Addiction Helpline and Resource Center

Benefits and Risks of Using Painkillers

Benefits and Risks of Using PainkillersDespite the spike in prescription drug addiction rates, painkiller use is a great benefit to society. If a medical patient is in crippling pain that slows or completely stops the patient from meeting his or her daily responsibilities, painkillers can dissipate the pain enough to allow the patient to function normally. The problem enters when the pleasure receptors in an individual’s brain become convinced that the individual will never be able to live without the drug again, causing him or her to take escalating doses even after the health issue that caused the pain is gone.

Risks Inherent in Painkiller Use

Many painkillers are opioids, highly addictive narcotics synthesized from concentrated opium extracts. This makes them more addictive than the strongest street opiates, such as heroin. Because painkillers are legally obtainable via prescription, patients find it easy to justify taking larger doses than they should. It is hard to convince them that their abuse is turning into addiction; they assume that the prescription legitimizes the drug to the point of harmlessness. Difficulties in other areas of life can also drive the user to seek solace in his or her medication, which usually has the added side effect of relaxing the mind as well as the body.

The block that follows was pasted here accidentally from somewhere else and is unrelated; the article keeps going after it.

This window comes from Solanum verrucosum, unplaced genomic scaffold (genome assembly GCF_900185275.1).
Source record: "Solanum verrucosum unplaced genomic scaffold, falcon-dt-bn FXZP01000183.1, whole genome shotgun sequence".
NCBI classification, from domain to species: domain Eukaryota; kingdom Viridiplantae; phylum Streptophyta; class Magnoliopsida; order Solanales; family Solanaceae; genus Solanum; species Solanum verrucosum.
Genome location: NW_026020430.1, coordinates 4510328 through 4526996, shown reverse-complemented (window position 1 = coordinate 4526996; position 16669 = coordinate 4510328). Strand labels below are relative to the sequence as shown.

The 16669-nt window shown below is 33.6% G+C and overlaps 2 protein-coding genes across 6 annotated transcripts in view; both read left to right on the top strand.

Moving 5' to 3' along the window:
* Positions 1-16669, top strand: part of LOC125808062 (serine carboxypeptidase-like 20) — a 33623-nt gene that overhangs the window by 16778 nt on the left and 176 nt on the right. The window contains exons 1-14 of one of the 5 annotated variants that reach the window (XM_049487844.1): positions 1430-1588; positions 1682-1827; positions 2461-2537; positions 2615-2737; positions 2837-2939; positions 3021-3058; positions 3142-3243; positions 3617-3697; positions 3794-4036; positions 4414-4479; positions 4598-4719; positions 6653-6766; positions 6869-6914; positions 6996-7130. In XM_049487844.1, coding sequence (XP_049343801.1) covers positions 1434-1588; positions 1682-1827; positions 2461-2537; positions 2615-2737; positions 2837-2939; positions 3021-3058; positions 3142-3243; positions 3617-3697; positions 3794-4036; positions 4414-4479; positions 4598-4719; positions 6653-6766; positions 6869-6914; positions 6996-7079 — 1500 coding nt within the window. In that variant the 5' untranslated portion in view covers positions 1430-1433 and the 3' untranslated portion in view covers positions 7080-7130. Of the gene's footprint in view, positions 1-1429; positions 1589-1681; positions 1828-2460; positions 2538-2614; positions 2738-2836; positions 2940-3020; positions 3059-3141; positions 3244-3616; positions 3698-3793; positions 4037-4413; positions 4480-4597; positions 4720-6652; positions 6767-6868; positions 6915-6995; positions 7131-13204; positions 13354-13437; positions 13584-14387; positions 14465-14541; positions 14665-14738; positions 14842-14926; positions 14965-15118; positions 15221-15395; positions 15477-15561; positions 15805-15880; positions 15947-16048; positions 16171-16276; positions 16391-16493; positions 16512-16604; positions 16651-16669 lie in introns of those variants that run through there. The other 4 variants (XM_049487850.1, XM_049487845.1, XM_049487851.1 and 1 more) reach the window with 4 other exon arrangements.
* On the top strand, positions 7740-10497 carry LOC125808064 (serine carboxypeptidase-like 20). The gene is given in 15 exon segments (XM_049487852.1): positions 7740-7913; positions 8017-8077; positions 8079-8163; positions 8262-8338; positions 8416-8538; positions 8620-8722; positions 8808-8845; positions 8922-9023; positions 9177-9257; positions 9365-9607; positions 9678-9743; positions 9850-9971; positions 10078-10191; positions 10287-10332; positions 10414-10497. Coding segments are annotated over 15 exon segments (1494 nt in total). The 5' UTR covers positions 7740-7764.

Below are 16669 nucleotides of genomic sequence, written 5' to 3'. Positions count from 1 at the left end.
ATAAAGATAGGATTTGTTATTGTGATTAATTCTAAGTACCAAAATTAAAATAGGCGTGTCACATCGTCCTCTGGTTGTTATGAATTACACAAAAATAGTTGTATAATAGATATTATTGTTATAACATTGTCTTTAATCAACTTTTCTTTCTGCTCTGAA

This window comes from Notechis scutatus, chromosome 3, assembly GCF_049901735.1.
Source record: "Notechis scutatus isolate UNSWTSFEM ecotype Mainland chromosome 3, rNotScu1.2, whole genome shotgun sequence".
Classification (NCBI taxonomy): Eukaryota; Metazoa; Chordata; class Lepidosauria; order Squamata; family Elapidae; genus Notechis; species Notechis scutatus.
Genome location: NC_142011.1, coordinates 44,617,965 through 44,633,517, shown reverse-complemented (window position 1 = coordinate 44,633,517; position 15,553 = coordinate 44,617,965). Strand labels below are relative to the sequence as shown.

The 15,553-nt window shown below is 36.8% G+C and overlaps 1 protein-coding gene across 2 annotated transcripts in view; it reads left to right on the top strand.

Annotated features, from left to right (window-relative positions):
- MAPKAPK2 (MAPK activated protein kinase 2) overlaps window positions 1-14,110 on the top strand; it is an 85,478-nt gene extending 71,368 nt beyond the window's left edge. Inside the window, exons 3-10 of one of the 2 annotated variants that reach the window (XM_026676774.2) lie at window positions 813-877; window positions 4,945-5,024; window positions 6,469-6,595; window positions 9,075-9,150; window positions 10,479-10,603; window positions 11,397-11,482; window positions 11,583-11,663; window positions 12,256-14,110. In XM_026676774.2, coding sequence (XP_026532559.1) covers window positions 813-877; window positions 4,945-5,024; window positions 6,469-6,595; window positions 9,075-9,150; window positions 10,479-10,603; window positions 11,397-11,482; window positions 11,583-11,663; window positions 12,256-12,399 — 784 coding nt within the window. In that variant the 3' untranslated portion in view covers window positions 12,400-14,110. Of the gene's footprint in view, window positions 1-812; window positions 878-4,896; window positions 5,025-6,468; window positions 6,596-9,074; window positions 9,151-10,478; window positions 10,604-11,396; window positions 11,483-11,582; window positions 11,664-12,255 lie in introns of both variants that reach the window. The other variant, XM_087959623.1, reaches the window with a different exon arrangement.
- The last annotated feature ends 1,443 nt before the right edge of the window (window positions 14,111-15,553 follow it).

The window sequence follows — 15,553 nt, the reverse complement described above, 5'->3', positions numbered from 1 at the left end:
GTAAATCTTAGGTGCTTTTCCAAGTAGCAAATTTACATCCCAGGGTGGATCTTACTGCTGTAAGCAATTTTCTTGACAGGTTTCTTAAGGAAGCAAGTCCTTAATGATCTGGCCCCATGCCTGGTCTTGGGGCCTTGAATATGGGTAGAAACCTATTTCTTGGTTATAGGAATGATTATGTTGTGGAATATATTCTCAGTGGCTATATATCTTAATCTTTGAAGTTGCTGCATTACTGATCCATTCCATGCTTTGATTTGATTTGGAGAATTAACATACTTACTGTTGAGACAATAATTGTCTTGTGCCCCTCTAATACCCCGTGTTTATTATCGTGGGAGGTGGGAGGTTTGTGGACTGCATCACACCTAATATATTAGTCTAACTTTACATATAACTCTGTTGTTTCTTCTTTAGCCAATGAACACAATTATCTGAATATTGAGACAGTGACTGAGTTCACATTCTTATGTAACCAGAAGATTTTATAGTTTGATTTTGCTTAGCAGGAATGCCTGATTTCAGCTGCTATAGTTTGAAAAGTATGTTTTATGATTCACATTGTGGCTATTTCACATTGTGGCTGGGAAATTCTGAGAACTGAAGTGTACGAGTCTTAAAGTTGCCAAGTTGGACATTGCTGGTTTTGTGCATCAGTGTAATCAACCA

How to Reduce Painkiller Addiction Risk

Users of painkillers can reduce their risk of addiction by having close friends or family members keep an eye on how much of the drug they take, giving these accountability partners full permission to intervene with words or actions if the user starts to raise the dosage without telling his or her doctor. It helps to be in the care of a doctor who is truly concerned about the wellness of his or her patients and who does not indiscriminately hand out prescriptions without making sure patients really need them. If a patient is undergoing mental or emotional distress at the time of painkiller use, the patient should seek the company of close, caring loved ones or a therapist to talk through his or her problems, rather than give in to the temptation to use higher doses of a drug in order to numb his or her anxiety.

Painkillers are useful enough that they should not be dispensed with altogether. Patients must learn to take the instructions that accompany their medication seriously and not adjust their own doses. If they will see their painkillers as highly potent tools to be respected and used within strict guidelines, they are much less likely to develop addictions.

Recovery Help for Painkiller Addiction

If you or a loved one is abusing painkillers and wants to stop, our toll-free helpline is available for you to call 24 hours a day. You can find caring, effective treatment. Call us today.

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